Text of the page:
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My first piece of astronomy lathework


JamesF
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I've been wanting to tinker with Mire de Collimation to collimate my dob, but I didn't have any handy way to fit a webcam into the eyepiece holder without removing the lens. So I found a lump of waste (and not great quality at that) aluminium and turned myself an adaptor. It's nothing special and not actually even the most complicated thing I've made so far, but it's the first piece of work I've done for astronomy on the lathe since I got it all set up and started teaching myself to use it a couple of months ago, so I'm feeling a little pleased with myself.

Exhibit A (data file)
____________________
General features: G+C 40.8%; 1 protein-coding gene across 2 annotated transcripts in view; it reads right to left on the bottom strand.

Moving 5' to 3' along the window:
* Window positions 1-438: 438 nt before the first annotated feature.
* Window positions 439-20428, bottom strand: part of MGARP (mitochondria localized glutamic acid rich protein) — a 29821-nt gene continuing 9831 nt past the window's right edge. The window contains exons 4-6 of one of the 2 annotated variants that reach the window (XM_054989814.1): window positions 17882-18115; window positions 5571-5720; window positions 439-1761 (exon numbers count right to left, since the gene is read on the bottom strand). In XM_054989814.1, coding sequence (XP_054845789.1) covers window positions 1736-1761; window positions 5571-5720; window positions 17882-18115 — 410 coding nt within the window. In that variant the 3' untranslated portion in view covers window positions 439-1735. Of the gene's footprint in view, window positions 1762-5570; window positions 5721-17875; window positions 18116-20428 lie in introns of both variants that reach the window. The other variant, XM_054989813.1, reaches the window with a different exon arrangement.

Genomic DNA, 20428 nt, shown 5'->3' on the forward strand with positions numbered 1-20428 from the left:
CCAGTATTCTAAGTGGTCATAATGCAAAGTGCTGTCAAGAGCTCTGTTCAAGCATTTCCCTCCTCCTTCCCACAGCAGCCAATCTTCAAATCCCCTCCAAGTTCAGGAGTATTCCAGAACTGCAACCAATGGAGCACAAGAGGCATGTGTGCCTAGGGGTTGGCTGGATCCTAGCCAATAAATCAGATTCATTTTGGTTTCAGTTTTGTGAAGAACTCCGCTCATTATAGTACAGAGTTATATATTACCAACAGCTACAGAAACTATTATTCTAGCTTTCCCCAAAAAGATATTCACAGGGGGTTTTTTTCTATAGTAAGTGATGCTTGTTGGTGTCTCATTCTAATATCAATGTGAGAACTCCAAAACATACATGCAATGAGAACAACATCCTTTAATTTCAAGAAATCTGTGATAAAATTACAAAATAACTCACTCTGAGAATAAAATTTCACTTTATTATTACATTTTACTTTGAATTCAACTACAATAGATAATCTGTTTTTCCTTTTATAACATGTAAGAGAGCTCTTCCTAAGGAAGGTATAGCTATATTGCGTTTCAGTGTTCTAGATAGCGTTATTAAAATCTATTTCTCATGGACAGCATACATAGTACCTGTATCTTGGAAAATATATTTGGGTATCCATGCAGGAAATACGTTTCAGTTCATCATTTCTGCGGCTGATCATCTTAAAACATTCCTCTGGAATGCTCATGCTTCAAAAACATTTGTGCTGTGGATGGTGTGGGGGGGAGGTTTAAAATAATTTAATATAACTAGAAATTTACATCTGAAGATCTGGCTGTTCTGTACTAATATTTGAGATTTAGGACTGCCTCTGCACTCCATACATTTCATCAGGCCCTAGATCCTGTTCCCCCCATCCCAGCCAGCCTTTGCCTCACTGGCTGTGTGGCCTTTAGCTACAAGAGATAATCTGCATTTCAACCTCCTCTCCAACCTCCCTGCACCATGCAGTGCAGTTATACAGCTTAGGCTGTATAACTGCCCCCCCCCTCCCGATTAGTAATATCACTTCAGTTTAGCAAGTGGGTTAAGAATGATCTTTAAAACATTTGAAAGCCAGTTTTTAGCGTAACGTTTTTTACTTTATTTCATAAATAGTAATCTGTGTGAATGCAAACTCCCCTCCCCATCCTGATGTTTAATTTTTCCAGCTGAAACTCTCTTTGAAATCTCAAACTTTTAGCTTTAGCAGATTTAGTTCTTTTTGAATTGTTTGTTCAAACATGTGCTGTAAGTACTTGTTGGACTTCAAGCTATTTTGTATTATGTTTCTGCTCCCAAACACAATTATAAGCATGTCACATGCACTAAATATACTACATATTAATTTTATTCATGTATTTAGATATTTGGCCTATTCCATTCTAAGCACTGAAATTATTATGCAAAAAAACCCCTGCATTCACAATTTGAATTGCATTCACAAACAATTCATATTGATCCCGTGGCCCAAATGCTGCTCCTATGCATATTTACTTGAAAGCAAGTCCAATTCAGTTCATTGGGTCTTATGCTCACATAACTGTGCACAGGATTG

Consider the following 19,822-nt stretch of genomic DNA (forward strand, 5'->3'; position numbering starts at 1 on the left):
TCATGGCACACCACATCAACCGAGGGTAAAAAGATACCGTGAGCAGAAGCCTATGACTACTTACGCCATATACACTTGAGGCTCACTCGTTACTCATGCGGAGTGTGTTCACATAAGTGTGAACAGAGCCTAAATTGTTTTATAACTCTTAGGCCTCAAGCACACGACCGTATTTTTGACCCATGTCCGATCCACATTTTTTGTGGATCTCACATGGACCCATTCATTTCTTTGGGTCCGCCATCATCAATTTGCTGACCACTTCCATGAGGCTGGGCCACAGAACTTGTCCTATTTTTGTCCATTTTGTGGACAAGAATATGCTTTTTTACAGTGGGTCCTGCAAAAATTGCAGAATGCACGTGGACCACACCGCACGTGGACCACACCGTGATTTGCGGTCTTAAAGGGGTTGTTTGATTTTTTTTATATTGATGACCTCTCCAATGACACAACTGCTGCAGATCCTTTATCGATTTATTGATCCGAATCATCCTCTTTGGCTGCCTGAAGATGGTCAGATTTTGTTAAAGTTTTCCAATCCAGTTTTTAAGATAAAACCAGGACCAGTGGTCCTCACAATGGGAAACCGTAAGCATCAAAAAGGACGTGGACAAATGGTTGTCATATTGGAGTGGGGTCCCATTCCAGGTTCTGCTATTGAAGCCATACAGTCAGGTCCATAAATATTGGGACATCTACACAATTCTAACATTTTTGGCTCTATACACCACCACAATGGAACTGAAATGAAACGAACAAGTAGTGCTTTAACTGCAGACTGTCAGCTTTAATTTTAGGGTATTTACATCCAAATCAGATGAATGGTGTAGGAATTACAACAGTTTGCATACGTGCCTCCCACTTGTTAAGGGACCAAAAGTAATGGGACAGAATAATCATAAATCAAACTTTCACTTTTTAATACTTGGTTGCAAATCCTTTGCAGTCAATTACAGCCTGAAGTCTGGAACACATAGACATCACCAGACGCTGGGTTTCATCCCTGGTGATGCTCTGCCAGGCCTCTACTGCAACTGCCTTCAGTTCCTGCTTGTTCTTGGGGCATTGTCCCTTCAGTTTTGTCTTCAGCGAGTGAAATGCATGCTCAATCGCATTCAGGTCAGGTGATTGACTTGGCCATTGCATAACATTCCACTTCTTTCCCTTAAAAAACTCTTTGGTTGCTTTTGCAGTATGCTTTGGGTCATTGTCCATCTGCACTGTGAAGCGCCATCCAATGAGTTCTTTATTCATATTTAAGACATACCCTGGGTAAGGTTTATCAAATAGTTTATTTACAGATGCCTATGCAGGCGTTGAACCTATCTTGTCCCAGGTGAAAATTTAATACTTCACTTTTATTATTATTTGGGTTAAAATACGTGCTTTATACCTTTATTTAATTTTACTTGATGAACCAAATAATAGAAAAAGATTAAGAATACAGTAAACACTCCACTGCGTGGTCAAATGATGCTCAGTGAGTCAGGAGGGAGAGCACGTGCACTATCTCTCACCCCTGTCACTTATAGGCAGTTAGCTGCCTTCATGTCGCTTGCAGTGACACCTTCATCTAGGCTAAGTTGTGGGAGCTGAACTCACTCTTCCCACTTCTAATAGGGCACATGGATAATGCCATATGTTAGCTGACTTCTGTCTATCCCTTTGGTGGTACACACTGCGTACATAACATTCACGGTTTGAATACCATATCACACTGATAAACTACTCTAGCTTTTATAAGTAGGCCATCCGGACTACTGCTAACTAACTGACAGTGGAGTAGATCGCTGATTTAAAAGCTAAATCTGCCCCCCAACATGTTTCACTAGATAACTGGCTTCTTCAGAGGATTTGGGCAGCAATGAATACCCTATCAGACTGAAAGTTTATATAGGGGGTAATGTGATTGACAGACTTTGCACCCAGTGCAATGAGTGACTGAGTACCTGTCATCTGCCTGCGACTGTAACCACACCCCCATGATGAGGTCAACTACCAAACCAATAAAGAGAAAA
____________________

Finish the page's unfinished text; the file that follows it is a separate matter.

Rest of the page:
camera-fitting.jpg

The eagle-eyed will notice that the barrel even has a slight taper below the shoulder where it fits into the eyepiece holder so it won't snag on the compression fitting :)

it occurred to me afterwards that if I get some anodizing gear I can make up any number of 1.25" extension tubes, but for the really useful stuff I probably need to get to grips with thread-cutting.

James

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Well done James, there noting like seeing a piece of metal whizzing round in the lathe chuck and your close enough to take some serious damage if you try to take of to much metal, thread cutting is something i have only done with taps and dyes, my lather does have the thread cutting option but never had the desire to make it work....

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Now you've started, you won't stop.